According to a January 2013 report published by the National Public Radio, the Chinese government has installed more than 20 million cameras across the country. Similarly, a recent BBC report stated, there is one camera for every 14 people in London. Other large cities including New York, Paris, and Tokyo are also deploying cameras in large numbers so it is reasonable to claim that networked cameras are everywhere. These cameras are deployed for a wide variety of commercial and security reasons. But the problem is with so many incoming video streams these systems are costly to operate (think on-going network, storage, and computation costs) and they are not smart. Digital video is stored and analyzed after an unexpected event occurs. We want to change this.
In discussions with local government officials we have found that their idea of smart cities includes using cameras to make their streets safer for cars, bicyclist and pedestrians. They want to do this by estimating their speeds and trajectory to avoid potential collisions and accidents. Law enforcement and homeland security officers want to use these cameras to help with “amber alerts”, detecting suspicious behavior and raising alarms to help prevent potential crimes. With the rising popularity of Internet of Things (IoT) surveillance videos from factory floors, traffic and police, and retail shops, cameras represent the largest and most challenging of the “things” in terms of data volume, (vision) processing algorithms, response latencies, and security sensitivities. Consequently, we believe that large-scale video analytics is a grand challenge for the research community representing an important and exciting frontier for big data systems. Furthermore, anecdotally we have heard that the overall market value for video analytic services is in billions of dollars.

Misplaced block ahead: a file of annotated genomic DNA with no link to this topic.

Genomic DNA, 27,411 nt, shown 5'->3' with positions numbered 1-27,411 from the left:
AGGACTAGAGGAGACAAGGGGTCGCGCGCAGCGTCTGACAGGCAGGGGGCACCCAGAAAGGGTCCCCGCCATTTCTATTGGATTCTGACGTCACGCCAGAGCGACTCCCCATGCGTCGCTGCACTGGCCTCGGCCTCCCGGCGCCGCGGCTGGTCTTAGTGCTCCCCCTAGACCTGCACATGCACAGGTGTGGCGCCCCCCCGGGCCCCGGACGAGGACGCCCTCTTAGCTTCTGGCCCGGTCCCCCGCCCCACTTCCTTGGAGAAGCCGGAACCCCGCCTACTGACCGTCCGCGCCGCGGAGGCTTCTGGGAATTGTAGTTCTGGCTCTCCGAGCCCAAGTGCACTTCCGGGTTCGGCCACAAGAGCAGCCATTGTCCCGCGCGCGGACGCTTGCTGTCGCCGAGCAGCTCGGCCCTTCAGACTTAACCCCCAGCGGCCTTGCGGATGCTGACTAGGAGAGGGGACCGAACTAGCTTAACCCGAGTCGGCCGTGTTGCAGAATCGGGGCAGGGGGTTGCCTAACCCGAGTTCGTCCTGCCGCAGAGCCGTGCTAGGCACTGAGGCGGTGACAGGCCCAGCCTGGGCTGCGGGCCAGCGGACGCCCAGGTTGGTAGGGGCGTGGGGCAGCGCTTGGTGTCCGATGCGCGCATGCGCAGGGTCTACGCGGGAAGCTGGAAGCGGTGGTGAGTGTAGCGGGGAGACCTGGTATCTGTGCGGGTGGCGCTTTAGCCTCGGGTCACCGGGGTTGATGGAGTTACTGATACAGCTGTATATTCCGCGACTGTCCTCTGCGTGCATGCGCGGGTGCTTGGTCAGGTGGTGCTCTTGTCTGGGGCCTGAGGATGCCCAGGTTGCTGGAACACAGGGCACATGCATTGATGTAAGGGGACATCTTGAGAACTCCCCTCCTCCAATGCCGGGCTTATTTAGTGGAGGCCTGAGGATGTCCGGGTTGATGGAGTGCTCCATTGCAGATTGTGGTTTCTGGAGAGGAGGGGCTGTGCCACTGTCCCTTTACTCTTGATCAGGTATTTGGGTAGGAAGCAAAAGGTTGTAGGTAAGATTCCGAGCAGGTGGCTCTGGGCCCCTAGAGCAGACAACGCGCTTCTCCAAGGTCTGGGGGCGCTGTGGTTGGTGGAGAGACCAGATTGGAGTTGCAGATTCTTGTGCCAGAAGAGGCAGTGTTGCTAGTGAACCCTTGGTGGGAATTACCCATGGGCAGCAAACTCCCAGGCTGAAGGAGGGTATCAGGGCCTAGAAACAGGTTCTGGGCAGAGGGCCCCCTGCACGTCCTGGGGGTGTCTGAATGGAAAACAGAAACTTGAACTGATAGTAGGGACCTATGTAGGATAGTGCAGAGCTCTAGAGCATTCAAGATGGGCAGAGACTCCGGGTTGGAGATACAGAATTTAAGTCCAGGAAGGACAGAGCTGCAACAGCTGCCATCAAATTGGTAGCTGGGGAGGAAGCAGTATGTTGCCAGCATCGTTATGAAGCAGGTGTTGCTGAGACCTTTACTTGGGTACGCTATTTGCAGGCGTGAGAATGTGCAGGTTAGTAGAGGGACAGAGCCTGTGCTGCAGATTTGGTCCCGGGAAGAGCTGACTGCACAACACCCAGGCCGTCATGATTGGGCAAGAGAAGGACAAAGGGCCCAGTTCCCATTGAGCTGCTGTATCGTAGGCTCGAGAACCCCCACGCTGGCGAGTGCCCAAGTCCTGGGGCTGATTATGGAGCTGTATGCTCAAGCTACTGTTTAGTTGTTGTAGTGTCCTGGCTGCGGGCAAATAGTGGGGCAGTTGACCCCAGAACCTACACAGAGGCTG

Unlike text or numeric processing, videos require high bandwidth (e.g., up to 5 Mbps for HD streams), need fast CPUs and GPUs, richer query semantics, and tight security guarantees. Our goal is to build and deploy a highly efficient distributed video analytic (DVA) system. DVA will lead to new research on (1) building a scalable, reliable and secure systems framework for capturing and processing video data from geographically distributed cameras; (2) efficient computer vision algorithms for detecting objects, performing analytics and issuing alerts on streaming video; and (3) efficient monitoring and management of computational and storage resources over a hybrid cloud computing infra-structure by reducing data movement, balancing loads over multiple cloud instances, and enhancing data-level parallelism. Our proposed DVA infrastructure will handle both real-time streaming and archival data in a uniform manner, so that the same analysis programs can be reused. We will carefully build a system that allows new vision algorithms, analytics, and systems capabilities to be integrated easily by the research community.
We are engaging with the City of Bellevue to use their existing city-wide cameras for traffic safety planning (link). We believe video analytics is a rich business opportunity for Azure. By enabling a number of different surveillance scenarios, both in industry and in government, DVA can position Azure to go after this opportunity. Consequently, we intend to deploy DVA as an Azure service as well as a distributed solution directly installed by customers.